If you think limiting screen time could turn your child off to reading, figure out a way these two activities can coexist without making reading seem like a punishment.
What’s the Importance of Developing a Love for Reading?
Children who develop a love for reading often have better concentration, vocabulary, and general understanding of the world around them.
Encouraging a love of reading in your kids will instill:
- Empathy for others
- A vibrant imagination
- Social-emotional skills
Encouraging kids to fall in love with reading helps improve their memory, build problem-solving skills, and lay the groundwork for understanding logic and overall cognitive development.
Early Reading Tips: How to Read Aloud to Your Children
Now that we have ideas for early reading and instilling a love for reading in your home, here are some tips on how to actually read aloud to your children:
- Read widely and diversely.
- Read with emotion and expression to avoid distractions.
- Make reading a sweet bonding experience, i.e., snuggle up in a cozy place!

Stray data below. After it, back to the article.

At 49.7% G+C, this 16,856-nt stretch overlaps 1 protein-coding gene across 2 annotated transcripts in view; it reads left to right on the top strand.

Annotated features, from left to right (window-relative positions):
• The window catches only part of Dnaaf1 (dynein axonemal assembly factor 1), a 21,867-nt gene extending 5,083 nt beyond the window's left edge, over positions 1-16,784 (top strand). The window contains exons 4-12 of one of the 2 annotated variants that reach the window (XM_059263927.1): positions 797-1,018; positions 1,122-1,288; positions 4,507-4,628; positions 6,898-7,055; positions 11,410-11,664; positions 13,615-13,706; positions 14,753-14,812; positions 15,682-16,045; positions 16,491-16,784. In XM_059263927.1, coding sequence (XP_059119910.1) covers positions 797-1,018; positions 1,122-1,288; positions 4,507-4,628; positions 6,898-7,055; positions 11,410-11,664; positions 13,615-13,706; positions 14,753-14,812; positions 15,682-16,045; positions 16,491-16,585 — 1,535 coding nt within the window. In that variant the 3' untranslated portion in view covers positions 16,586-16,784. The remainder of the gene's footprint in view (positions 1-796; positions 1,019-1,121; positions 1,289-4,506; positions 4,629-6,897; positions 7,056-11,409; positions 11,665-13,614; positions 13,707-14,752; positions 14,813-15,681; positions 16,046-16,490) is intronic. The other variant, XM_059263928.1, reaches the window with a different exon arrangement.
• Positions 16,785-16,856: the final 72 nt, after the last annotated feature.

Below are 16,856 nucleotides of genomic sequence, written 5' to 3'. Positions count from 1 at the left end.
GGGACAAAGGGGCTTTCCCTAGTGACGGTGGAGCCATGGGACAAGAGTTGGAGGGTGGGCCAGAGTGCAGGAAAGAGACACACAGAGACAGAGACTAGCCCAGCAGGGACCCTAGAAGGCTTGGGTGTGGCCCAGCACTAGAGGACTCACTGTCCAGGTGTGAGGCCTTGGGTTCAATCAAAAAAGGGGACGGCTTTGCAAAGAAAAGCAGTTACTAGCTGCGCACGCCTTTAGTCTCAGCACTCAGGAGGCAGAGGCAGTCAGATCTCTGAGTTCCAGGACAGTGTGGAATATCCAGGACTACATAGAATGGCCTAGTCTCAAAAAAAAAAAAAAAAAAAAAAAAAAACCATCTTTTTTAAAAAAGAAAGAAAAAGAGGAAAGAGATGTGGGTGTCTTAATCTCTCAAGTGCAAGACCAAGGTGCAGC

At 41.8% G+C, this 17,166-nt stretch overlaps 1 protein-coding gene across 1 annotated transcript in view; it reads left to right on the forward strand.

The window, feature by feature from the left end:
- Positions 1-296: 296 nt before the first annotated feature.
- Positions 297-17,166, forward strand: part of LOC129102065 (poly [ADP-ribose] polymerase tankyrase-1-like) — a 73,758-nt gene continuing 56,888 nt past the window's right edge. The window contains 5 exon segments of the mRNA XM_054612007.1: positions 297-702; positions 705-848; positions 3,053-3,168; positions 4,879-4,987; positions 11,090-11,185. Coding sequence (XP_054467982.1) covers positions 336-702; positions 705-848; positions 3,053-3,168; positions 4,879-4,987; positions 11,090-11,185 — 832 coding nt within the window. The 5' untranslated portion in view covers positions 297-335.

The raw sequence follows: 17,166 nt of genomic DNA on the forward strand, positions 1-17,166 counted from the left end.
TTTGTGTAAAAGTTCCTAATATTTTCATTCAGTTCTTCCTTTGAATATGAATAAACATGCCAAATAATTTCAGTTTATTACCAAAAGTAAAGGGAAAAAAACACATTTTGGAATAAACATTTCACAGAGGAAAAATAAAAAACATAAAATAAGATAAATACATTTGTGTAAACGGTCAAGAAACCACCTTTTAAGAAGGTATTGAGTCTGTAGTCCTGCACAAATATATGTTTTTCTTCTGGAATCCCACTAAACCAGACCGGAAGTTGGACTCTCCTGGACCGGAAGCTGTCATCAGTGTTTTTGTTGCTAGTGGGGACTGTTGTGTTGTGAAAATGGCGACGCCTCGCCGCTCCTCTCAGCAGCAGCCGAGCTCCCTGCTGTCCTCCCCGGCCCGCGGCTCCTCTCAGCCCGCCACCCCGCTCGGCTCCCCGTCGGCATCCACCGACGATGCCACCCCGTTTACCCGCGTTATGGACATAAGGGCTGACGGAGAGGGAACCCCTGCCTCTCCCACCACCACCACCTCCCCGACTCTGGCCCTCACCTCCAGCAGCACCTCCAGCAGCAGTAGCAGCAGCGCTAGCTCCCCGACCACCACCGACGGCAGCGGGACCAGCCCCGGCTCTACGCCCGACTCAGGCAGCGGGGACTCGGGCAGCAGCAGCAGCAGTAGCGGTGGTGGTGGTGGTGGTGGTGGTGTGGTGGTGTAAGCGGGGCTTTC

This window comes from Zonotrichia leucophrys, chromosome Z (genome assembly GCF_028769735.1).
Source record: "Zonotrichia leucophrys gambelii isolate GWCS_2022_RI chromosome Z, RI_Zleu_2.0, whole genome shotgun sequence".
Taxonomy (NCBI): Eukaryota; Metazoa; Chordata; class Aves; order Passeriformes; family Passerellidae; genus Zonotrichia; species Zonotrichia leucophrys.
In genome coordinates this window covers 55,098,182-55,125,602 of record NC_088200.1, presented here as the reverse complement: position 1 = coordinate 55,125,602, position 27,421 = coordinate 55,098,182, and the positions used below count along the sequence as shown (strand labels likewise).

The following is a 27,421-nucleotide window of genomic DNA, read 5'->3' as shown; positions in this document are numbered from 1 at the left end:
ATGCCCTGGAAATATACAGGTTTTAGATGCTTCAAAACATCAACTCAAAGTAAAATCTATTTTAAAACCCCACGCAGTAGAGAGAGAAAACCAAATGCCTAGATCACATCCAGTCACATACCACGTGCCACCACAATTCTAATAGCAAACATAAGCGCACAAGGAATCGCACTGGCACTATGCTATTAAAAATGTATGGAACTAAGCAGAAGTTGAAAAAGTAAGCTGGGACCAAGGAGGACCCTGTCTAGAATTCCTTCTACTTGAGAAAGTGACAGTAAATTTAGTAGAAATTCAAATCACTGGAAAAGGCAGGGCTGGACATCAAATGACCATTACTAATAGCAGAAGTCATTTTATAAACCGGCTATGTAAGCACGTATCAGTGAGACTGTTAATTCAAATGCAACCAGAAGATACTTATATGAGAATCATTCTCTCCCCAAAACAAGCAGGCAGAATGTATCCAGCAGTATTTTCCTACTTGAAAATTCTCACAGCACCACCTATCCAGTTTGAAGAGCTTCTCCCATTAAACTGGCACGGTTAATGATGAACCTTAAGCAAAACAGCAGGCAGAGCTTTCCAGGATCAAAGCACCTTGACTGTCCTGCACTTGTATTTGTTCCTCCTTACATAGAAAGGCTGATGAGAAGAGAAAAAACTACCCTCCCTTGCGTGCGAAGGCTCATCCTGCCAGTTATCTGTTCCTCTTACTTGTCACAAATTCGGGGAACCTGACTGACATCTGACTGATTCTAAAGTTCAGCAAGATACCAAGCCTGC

- Ask questions and start conversations. It’s okay to interrupt a story if it helps a child make important connections.
- Don’t shy away from rereading. It may be boring to you to read the book over and over again, but your child is still benefiting and enjoying the reading experience.
- Invite them in. Let them make certain noises when the time comes, or have them turn the page. Let them act out scenes and use silly voices. Help them feel a part even if you’re the one reading aloud.
- Don’t stop reading aloud just because they learn to read. Even early readers can benefit from the enriched vocabulary found in a picture book or chapter book above their reading level.
- Have other people in their lives read to them, too! Make sure grandma and babysitters and all sorts of different friends and family get a chance to read to your children. Your little one may just be more captivated by someone else’s narration and voices!
Raising Confident Readers
If you’re a parent, teacher, or caregiver who wants to raise confident readers and foster a love of reading, I hope these early childhood reading tips are helpful to you!
Beginning reading activities and other prepared reading tips and habits will change how you and your family think about reading as an activity and skill.
And since every family is different and kids transform as they grow, I’m sure these tips on how to encourage reading in your little ones will change, too. All we can do as parents is offer a wonderful, lifelong gift of reading—in many different creative ways—and see if it sticks!
If you have young readers or your kids are grown and have learned to love reading, will you share your early reading tips, too? I’d love to know!